Stan. No, mighty liege; therefore mistrust me not. K. Rich. Where is thy power then, to beat him back? Where be thy tenants, and thy followers? Are they pot now upon the western shore, Safe-conducting the rebels from their ships ?

Stan. No, my good lord, my friends are in the north. K. Rich. Cold friends to me: what do they in the

north, When they should serve their sovereign in the west?

Stan. They have not been commanded, mighty king : Pleaseth your majesty to give me leave, I'll muster up my friends; and meet your grace, Where, and what time, your majesty shall please.

K. Rich. Ay, ay, thou wouldst be gone to join with I will not trust you, sir.

[Richmond : Stan.

Most mighty sovereign, You have no cause to hold my friendship doubtful; I never was, nor never will be false. K. Rich. Well, go, muster men, But, hear you,

leave behind Your son, George Stanley ; look your heart be firm, Or else his head's assurance is but frail.

Stan. So deal with him, as I prove true to


[Exit Stanley. Enter a Messenger. Mess. My gracious sovereign, now in Devonshire, As I by friends am well advertised, Sir Edward Courtney, and the haughty prelate, Bishop of Exeter, his elder brother, With many more confederates, are in arms.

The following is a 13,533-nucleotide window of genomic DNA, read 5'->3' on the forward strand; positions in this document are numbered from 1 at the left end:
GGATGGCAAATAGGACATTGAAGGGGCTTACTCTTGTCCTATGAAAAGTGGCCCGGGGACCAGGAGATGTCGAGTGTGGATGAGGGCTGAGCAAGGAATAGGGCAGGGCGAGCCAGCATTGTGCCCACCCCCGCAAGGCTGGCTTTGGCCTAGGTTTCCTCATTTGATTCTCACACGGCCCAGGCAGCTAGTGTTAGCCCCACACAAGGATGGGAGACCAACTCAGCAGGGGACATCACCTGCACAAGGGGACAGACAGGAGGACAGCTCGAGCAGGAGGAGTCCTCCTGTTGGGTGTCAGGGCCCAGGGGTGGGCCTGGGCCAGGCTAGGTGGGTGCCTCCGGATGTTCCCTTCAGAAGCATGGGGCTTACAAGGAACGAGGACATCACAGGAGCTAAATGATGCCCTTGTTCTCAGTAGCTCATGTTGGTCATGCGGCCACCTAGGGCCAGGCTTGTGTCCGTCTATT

Enter another Messenger. 2 Mess. In Kent, my liege, the Guildfords are in arms; And every hour more competitors Flock to the rebels, and their power grows strong.

Enter another Messenger. 3 Mess. My lord, the army of great BuckinghamK. Rich. Out on ye, owls! nothing but songs of death?

[He strikes him. There, take thou that, till thou bring better news.

3 Mess. The news I have to tell your majesty,
Is,-that, by sudden floods and fall of waters,
Buckingham's army is dispers’d and scatter'd;
And he himself wander'd away alone,
No man knows whither.
K. Rich.

O, I cry you mercy:
There is my purse to cure that blow of thine.
Hath any well-advised friend proclaim'd
Reward to him that brings the traitor in?
3 Mess. Such proclamation hath been made, my liege.

Enter another Messenger. 4 Mess. Sir Thomas Lovel, and lord marquis Dorset, "Tis said, my liege, in Yorkshire are in arms. But this good comfort bring I to your highness,The Bretagne navy is dispers’d by tempest: Richmond, in Dorsetshire, sent out a boat Unto the shore, to ask those on the banks, If they were his assistants, yea, or no; Who answer'd him, they came from Buckingham Upon his party: he, mistrusting them, Hois'd sail, an